The Mortal Instruments, Book One
Published March 27 2007
Clary thinks she is just an ordinary teenage New Yorker. But after a crazy experience in an underage nightclub, where she saw one guy stab another guy, her whole world starts to change. Her mother disappears, her mum’s friend Luke (who has always been like a father to Clary) refuses to see her, and, to top it all off, she starts seeing things that she never could before.
Her new ‘friends’ (the people she saw in the nightclub fight) are Shadowhunters, who fight and kill demons. She learns that pretty much every story is true: vampires, werewolves, faeries, mermaids, pixies, warlocks – they all exist.
But where exactly does Clary fit into this strange, new world?
This was my second reading of City of Bones – I’ve read the first three, but needed to refresh before I read the rest of the series. I remembered that I found it hard to get through the first book, but the next two were more readable. Rereading it, I found it just as hard to get through. It’s strange, because in theory, this book has everything – cool urban setting, danger, hot boys, monsters, amazing creatures, a bit of mystery, a Shadowhunter homeland that mundanes like us know absolutely nothing about, an evil guy who everyone thinks is dead, a shock at the end, etc, etc, etc. Despite all of this, it seems like something is missing. It’s a little dry, maybe. I found myself procrastinating and putting off reading it. It took me the best part of a week to finish, which is a long time for me. But like I said, I’m pretty sure that the next two books are better. And, there was definitely a lot of really cool stuff going on here. There’s a fair bit of world building and back-story to get through.
The shock bit at the end is pretty effective, but (if you’ve read the book you’ll know what I’m talking about) kind of redundant, because you just know, in that way that justice and fairness to all will prevail in the end, that it will probably be turned around again in the next books anyway. Also, I didn’t find the ending to be very exciting. It was a bit drawn out and flat. I don’t think that Valentine, the bad guy, was set up the best way that he could have been. He wasn’t very ominous or scary. It also doesn’t help that I couldn’t help but compare him to Voldemort from Harry Potter (it’s the ‘V’ names, mainly, but there are other similarities), which isn’t very fair to poor old Valentine, but there you go.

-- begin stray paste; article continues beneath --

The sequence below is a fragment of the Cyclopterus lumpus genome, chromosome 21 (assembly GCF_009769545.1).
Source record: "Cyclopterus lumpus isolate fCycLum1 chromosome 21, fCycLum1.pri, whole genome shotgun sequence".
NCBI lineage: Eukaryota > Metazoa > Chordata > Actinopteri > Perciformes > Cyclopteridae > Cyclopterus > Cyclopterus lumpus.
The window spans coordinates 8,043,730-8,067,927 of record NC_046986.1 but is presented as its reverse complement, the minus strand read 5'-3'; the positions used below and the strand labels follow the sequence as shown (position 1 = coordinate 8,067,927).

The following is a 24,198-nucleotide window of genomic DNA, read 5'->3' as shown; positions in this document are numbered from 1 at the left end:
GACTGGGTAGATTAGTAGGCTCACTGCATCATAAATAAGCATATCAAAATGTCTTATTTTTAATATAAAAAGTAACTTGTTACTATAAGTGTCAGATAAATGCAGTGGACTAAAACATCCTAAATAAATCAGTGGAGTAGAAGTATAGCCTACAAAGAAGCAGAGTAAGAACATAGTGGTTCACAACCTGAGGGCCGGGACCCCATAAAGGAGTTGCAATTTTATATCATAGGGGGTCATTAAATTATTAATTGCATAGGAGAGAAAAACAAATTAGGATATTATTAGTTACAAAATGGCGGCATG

That sounds like a lot of negative stuff. But there’s plenty that I liked, even loved, about this book. For example, I love those series that just throw all mythical creatures in. That makes sense to me. I mean, if vampires and werewolves exist, why not faeries and trolls and all the rest? There’s a lot of scope there, lots of things to be explored. It’s excting.
If you like supernatural series, then definitely read this (if you haven’t already – it was released a fair while ago!). And if like me, you struggled with the first book, read on because the next ones (Books two and three, I can definitely vouch for) are better.
My Rating: 3.5/5
Goodreads Rating: 4.13/5
THE MOVIE ADAPTATION:
In one word, terrible. I actually turned it off before it got to the big finale. And I’ll watch anything – I immensely enjoyed such movies as Sand Sharks and Jack and Jill (!). It got to the point when I just couldn’t take anymore. I’ll probably watch what I missed one day, but I just couldn’t hack it that night. I wanted to scream at the screen! But since it was late, I simply hissed my abuse at the screen, so as not to wake my sleeping family members.
You see, they chop and change everything. The events from the book are just all over the place, and some of the included ones have been majorly altered so they aren’t as meaningful anymore – like with the demon in Clary’s apartment. Then there’s new stuff that really doesn’t add anything to the plot, in my opinion. People who read the book are seeing the movie for a reason, you know? They’re probably not gonna appreciate it when important things are left out so that new things that must’ve seemed exciting to the moviemakers can be put in, at the expense of the movie’s entertainment.
It’s just a big, dumb adaptation that’s about as subtle as a brick through your front window with the words “I’m a brick being thrown through your front window” written on it. Everything is shown, and information is fed to you right away, rather than little breadcrumbs that keep you wondering, like in the book. There’s no mystery or suspense.
I would recommend this movie to approximately no one. Die hard fans will probably either love it or be offended on behalf of the book, like I was.